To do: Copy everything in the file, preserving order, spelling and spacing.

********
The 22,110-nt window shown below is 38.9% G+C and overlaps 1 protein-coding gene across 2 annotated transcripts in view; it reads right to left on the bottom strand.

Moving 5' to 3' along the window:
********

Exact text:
The 22,110-nt window shown below is 38.9% G+C and overlaps 1 protein-coding gene across 2 annotated transcripts in view; it reads right to left on the bottom strand.

Moving 5' to 3' along the window: